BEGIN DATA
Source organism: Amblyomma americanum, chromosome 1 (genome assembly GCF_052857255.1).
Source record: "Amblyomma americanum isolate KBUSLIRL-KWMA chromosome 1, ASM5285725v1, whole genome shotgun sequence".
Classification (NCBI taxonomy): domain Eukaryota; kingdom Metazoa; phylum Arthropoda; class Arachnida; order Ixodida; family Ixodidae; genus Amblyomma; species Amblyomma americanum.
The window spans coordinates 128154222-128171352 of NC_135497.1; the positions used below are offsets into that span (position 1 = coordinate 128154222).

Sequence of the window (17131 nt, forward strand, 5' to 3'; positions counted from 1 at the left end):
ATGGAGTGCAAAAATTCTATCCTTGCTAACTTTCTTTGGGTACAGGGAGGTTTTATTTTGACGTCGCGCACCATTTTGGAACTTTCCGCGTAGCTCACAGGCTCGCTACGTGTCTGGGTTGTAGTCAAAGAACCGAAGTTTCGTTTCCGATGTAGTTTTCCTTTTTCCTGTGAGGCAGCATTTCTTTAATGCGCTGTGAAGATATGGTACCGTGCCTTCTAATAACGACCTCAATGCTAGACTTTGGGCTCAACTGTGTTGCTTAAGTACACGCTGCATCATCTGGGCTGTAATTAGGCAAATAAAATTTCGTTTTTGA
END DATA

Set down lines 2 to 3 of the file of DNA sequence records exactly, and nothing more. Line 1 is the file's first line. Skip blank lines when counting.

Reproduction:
Source record: "Amblyomma americanum isolate KBUSLIRL-KWMA chromosome 1, ASM5285725v1, whole genome shotgun sequence".
Classification (NCBI taxonomy): domain Eukaryota; kingdom Metazoa; phylum Arthropoda; class Arachnida; order Ixodida; family Ixodidae; genus Amblyomma; species Amblyomma americanum.